UppercaseFirst() Converts the first character of a string to upper case.
UppercaseAll() Converts all characters of a string to upper case.
LowercaseFirst() Converts the first character of a string to lower case.
LowercaseAll() Converts all characters of a string to upper case.
Trim(string chars = ” \t\r\n”) Removes the specified characters from the beginning and end of the string
TrimStart(string chars = ” \t\r\n”) Removes the specified characters from the beginning of the string
TrimEnd(string chars = ” \t\r\n”) Removes the specified characters from the end of the string
Contains(string str) Returns 1 if the string contains the specified substring
StartsWidth(string str) Returns 1 if the string starts with the specified substring
EndsWith(string str) Returns 1 if the string ends with the specified substring
MatchesRegex(string regex) Returns 1 if the string matches the given regular expression


The Array type represents an array (e.g. list of class fields). You can iterate arrays via the foreach() statement, or use the fields below:

IsEmpty Specifies whether an array is empty
Length Contains the number of elements in an array
First Points to the first element of the array
Last Points to the last element of the array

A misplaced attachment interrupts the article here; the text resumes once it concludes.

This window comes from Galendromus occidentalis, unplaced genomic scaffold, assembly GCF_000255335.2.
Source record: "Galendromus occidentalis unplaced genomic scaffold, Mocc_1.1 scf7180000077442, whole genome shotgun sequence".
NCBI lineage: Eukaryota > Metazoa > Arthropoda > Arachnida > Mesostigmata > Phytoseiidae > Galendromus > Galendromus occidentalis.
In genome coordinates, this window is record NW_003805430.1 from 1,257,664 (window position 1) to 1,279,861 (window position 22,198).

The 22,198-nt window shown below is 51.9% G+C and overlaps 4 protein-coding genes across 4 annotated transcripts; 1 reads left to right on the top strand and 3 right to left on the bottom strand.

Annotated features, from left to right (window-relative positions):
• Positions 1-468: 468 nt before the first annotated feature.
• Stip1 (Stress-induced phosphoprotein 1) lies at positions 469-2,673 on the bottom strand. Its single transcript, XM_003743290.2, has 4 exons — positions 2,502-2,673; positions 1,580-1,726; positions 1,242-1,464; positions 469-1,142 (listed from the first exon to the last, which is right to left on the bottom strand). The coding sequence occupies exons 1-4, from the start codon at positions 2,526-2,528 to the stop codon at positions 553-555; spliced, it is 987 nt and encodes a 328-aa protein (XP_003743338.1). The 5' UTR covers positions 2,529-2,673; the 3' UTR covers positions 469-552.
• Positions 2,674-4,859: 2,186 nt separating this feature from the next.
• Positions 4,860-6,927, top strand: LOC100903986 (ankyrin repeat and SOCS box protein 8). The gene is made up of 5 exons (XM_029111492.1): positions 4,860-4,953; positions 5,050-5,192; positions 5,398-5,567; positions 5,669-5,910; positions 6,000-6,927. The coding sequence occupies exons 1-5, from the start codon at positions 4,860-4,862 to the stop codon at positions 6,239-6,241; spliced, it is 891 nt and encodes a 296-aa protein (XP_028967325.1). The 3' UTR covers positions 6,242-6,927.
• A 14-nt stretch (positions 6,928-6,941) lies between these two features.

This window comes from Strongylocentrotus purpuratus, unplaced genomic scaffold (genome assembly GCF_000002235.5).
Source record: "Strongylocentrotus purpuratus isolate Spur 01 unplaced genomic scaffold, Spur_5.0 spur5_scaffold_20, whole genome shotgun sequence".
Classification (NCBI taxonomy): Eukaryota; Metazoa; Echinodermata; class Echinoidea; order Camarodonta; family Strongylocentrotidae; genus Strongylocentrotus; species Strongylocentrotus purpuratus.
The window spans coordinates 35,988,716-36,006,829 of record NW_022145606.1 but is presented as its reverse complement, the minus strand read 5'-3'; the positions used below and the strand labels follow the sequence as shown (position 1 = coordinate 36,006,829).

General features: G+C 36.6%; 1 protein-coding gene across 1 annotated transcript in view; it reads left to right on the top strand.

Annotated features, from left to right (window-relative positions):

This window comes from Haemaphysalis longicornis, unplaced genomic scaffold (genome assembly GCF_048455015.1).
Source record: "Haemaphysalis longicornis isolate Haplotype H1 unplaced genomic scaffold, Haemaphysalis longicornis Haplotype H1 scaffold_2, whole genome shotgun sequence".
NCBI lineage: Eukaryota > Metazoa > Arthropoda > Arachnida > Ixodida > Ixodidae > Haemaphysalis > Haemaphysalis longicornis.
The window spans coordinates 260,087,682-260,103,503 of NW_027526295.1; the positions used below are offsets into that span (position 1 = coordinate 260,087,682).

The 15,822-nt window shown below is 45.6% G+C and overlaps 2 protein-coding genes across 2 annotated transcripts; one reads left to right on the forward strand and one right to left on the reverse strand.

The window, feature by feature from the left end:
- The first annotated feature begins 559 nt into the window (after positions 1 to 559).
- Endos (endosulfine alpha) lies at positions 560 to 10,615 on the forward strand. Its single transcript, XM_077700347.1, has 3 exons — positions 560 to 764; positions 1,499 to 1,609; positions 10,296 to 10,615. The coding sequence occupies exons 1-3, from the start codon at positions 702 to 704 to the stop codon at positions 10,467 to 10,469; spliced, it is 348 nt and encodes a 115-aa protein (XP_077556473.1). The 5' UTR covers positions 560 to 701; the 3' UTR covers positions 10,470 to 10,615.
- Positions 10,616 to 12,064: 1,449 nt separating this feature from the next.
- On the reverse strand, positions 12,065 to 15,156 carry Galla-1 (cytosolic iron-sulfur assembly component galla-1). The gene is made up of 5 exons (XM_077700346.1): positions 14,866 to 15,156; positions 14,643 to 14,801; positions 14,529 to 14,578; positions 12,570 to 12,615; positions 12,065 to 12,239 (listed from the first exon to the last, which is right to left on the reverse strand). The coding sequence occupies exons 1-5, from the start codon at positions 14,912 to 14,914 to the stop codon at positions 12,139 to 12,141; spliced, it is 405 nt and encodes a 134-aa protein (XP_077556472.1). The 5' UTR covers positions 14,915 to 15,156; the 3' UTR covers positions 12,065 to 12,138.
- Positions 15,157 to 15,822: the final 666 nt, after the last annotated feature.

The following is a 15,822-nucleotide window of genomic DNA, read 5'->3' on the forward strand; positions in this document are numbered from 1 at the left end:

Main Generator Parameters

The main generator of a RefactorScript can contain more than 1 parameter. VisualGDB will automatically translate them into the controls in the right side of the RefactorScript window, so that you can tweak your script behavior without having to edit it each time:


If your script contains a single generator only, VisualGDB will automatically launch it when running the script. If the script contains multiple generators, use the [Main] attribute to mark the main generator.

Additionally, if you provide the Description and SuggestFor attributes as shown below, VisualGDB will show the script as a smart suggestion in the code editor:

You can use the following entity types in the SuggestFor attribute to control the contexts where the suggestion will appear:

  • Typedef
  • Enum
  • Record
  • Value
  • Variable
    • Field
    • FunctionArgument
  • Function